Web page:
E-health – mixing IT with healthcare

Schwachstellen des Körpers als Daten auf einem Chip (Foto: grasundsterne)
Digitization of Healthcare (photo: grasundsterne)

The IT industry has been developing innovations for the healthcare industry for a few years now, and currently there is a lot of interest and activity in software solutions for this sector. Government healthcare systems are under ever increasing efficiency and quality pressures as the expectations of consumers, payers, and governments regarding cost containment and improved quality of care increase. This has sparked the current healthcare debate in the USA, China, Australia, and other countries and has put a spotlight on the opportunities for improvements in healthcare delivery globally. All of these activities are revealing global trends in the industry: the introduction of electronic health records (e-health) and an increased focus on prevention.

John Papandrea, head of Healthcare Sector at SAP, joined SAP in August 2008 and brings with him 22 years of experience consulting C-level executives on IT for healthcare. “By and large there are healthcare markets that are being created as a result of citizen demand, cost concerns, and historically low adoption in healthcare solutions. This provides an opportunity for SAP. We need to take a broad, global perspective on healthcare and maximize our opportunities globally, while at the same time meeting regional market requirements,” John says.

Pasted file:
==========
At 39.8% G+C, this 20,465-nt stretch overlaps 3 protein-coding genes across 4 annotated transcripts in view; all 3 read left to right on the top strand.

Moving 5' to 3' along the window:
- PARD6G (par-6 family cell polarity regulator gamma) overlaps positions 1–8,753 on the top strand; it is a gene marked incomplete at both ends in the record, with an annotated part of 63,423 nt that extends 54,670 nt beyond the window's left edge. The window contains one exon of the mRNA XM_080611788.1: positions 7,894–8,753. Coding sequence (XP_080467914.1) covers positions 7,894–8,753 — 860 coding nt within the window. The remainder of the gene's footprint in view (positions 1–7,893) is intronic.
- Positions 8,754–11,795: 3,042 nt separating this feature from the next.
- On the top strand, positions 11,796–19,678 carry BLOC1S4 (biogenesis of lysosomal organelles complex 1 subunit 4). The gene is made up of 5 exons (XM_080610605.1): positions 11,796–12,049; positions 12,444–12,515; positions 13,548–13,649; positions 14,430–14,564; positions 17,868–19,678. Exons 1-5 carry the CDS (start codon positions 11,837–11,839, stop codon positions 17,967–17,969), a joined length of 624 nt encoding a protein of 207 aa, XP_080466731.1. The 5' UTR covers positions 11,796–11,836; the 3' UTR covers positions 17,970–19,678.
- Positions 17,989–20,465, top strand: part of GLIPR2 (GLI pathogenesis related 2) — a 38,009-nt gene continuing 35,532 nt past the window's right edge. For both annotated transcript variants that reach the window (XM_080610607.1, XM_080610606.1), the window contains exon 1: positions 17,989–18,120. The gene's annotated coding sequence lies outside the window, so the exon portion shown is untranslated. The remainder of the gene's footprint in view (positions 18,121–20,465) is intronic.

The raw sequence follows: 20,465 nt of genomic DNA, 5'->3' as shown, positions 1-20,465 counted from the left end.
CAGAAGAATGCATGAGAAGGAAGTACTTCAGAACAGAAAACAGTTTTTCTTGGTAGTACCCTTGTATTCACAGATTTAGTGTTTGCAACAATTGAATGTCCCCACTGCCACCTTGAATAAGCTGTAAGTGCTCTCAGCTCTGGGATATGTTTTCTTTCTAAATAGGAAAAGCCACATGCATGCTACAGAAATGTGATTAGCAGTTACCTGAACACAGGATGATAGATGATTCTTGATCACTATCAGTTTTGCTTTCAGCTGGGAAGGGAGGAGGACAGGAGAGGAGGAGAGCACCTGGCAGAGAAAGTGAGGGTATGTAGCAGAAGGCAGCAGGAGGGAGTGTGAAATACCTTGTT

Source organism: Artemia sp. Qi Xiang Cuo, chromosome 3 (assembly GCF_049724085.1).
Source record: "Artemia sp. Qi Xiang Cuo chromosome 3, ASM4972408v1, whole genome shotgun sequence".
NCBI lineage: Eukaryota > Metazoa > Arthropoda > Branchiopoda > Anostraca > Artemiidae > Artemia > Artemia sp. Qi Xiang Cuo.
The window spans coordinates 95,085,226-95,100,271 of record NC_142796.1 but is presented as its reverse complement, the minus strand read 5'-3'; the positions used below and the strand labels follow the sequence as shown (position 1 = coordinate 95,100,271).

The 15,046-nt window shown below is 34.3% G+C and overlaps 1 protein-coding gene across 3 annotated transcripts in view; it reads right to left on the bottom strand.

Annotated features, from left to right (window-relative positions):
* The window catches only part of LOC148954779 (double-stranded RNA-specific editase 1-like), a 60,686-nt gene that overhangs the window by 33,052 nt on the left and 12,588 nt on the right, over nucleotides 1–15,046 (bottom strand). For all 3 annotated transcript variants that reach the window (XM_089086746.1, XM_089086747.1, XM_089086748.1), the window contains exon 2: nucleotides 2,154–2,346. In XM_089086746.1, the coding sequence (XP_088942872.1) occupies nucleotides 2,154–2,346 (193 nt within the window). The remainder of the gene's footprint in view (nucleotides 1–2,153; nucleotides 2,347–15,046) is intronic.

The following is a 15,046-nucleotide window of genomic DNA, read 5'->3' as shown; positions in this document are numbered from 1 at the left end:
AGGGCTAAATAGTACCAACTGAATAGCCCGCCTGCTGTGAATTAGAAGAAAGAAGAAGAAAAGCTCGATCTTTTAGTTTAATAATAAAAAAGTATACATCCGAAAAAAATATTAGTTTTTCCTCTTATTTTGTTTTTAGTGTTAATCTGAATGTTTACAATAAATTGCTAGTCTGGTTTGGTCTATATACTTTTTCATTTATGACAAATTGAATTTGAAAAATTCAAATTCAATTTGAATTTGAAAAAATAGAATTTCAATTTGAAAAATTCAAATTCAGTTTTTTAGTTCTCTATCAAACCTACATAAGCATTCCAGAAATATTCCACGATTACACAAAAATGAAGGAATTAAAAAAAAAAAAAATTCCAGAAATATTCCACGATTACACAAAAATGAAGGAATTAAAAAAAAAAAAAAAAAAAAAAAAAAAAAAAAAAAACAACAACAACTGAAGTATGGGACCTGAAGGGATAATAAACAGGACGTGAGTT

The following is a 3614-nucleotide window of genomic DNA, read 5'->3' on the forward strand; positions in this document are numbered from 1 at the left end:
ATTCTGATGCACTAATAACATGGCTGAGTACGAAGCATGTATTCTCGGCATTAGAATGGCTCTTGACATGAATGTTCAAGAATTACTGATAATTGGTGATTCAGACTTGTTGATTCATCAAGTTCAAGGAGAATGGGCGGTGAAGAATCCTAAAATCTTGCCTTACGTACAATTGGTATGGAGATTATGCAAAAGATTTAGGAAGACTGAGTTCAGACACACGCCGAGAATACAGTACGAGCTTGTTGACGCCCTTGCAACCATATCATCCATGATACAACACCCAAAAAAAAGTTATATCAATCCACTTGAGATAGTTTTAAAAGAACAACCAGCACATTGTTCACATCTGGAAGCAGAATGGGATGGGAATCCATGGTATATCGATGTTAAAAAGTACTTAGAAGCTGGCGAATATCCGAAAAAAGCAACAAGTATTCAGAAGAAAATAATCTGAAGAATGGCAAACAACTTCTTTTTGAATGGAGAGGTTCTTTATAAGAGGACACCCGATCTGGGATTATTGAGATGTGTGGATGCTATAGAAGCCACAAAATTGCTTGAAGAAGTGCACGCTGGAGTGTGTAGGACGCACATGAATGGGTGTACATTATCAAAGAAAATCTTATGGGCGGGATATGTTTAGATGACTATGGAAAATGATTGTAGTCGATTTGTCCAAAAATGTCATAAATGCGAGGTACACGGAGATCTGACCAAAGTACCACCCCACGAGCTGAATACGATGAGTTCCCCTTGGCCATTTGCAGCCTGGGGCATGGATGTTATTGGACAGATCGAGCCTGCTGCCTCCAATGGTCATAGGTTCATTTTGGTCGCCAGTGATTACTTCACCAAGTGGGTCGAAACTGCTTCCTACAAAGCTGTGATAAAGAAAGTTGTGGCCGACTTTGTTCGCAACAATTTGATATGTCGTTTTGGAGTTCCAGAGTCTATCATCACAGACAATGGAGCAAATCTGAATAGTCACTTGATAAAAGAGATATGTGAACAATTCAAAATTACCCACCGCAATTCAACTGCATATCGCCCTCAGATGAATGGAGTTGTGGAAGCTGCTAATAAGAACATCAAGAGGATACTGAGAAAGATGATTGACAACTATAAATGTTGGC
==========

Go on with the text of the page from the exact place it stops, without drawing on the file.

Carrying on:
Next Page: Improved Quality, Lower Costs, More Transparency

Improved Quality, Lower Costs, More Transparency

According to Papandrea, the traditional role of the key players in the healthcare industry is changing. Members of the healthcare ecosystem that have not historically provided direct patient care want to engage more directly with their consumers – the patient. Additionally, non-ecosystem companies are looking to healthcare as an opportunity to expand their businesses. This “healthcare convergence” will require that leading vendors such as SAP support a higher degree of collaboration within and around the healthcare ecosystem.